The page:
Posted on 2010-03-06
Fitzwilliam Darcy was in very grave danger.
Now, one may very well wonder what could have been so terrible that it could cause a man of sense and education, who has lived in the world, a man who also possessed the means and resources to achieve most anything he could wish to live in fear.
This terrible thing in actuality wasn't very terrible at all.
It was simply a pair of very fine eyes found in the face of a pretty woman named Elizabeth Bennet.
He told himself that it would never do, as fine as her eyes were, as much as she had captured his interest, it could never be.
Or could it?
Walking along the pathway that ran through the wood of Bingley's leased estate, he had sought to put as much distance between himself and Miss Elizabeth as he could. Originally he had hoped to spend some time in quiet solitude, but Miss Bingley was about and just the idea of being on the defense all day made him weary.
Had it only been yesterday that the Bennet sisters were still here? It seemed to Darcy that he had been bereft of his Elizabeth's company much longer. Today he was safe. He was on the far side of the Netherfield property and, by his estimation, that would put at least five miles between them. It was really for the best.
Elizabeth Bennet was having a very trying morning.
Since arriving home from Netherfield, Mrs. Bennet had not stopped chastising Jane for her inability to secure Mr. Bingley. Lizzy felt the full shame of having such a designing, mercenary mother. She knew Mrs. Hurst and Miss Bingley already believed the Bennets to be fortune hunters and it hurt that her mother's actions just seemed to confirm that in everyone's eyes.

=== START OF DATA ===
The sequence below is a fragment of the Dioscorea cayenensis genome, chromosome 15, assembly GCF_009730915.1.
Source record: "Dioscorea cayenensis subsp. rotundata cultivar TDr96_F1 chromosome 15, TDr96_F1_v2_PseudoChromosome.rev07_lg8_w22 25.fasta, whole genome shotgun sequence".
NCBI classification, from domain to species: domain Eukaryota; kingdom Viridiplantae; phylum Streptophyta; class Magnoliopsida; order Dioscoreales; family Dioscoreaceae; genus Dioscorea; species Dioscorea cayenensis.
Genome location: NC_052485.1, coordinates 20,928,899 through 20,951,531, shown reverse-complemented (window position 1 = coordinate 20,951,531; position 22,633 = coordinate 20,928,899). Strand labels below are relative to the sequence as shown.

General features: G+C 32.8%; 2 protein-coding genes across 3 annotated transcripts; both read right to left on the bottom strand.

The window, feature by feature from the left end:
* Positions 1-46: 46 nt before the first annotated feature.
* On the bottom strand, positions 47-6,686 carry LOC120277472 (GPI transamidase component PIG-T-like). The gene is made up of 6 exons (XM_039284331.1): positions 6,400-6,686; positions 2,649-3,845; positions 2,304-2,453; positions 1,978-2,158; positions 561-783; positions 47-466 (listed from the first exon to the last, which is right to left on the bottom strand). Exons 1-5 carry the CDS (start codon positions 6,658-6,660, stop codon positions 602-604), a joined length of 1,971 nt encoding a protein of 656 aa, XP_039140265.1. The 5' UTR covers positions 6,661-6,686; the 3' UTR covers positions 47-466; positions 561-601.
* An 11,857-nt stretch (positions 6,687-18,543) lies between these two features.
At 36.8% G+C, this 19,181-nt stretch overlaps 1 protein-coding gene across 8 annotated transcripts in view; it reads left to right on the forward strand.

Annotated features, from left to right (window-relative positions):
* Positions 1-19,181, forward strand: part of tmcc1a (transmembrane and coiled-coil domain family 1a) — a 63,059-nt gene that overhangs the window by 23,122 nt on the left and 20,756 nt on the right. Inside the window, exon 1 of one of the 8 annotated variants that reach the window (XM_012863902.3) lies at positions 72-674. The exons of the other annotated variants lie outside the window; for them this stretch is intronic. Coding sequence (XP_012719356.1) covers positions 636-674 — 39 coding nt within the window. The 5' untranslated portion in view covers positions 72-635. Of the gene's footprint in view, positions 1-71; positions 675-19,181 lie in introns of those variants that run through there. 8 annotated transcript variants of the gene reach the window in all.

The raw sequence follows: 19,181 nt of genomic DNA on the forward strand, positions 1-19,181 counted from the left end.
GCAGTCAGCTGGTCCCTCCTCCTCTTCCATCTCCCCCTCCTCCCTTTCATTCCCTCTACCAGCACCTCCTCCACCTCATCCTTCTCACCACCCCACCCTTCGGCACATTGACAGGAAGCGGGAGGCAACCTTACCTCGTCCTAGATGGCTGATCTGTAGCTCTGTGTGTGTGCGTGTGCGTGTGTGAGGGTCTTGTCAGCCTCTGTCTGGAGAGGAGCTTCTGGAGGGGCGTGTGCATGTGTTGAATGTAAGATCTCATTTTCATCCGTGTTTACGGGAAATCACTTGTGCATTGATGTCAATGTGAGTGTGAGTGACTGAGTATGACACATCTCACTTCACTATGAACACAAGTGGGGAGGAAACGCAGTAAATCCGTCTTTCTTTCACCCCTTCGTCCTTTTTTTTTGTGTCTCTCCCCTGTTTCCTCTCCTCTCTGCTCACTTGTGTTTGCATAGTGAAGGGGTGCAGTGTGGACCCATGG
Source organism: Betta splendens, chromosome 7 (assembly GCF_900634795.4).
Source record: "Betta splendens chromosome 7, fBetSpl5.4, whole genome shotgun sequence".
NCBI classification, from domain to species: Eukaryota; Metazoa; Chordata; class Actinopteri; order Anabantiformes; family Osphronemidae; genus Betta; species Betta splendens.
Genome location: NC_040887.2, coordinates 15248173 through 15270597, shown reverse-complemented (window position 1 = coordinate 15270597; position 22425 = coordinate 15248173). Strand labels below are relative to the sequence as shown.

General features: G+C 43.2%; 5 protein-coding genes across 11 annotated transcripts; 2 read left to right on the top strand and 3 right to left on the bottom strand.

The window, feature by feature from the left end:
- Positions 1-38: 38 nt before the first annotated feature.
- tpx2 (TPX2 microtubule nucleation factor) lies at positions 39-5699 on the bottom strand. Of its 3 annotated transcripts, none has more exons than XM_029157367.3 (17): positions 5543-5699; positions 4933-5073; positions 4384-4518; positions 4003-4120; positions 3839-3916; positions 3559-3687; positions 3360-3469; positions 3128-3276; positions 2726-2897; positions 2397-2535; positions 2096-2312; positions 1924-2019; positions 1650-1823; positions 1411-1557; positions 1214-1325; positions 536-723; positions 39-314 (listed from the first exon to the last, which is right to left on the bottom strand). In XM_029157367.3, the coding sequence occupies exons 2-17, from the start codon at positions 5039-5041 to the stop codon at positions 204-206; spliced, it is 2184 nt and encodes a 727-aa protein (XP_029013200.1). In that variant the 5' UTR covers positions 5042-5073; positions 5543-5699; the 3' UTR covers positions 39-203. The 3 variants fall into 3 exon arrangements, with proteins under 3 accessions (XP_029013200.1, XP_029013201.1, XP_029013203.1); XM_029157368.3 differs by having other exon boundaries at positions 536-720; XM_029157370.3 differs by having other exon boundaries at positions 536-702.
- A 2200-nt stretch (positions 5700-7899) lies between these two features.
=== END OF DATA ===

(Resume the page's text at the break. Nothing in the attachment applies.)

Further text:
Lizzy had desperately needed to escape Longbourn for a few hours. Cousin Collins had surprised everyone by arriving much earlier than he had warned in his letter. The good parson had arrived just as breakfast was being laid out and he began by expressing his wish to complete the mission his noble patroness had sent him on. Mrs. Bennet, being silly but not a fool, had found a way to at last be rid of her most troublesome daughter and directed Mr. Collins to pay his attentions to Elizabeth.
While one of Elizabeth's favorite pastimes was making sport of other's vices and follies, she had no wish to be partnered for life to such a never-ending font of ridiculousness. So, with a word to her father that she was leaving, she escaped out the back door through the kitchen. Not wishing to encounter the ladies of the Netherfield party in Meryton, she decided to take the paths that wound along the back of the property towards the mount. At least there she could be alone.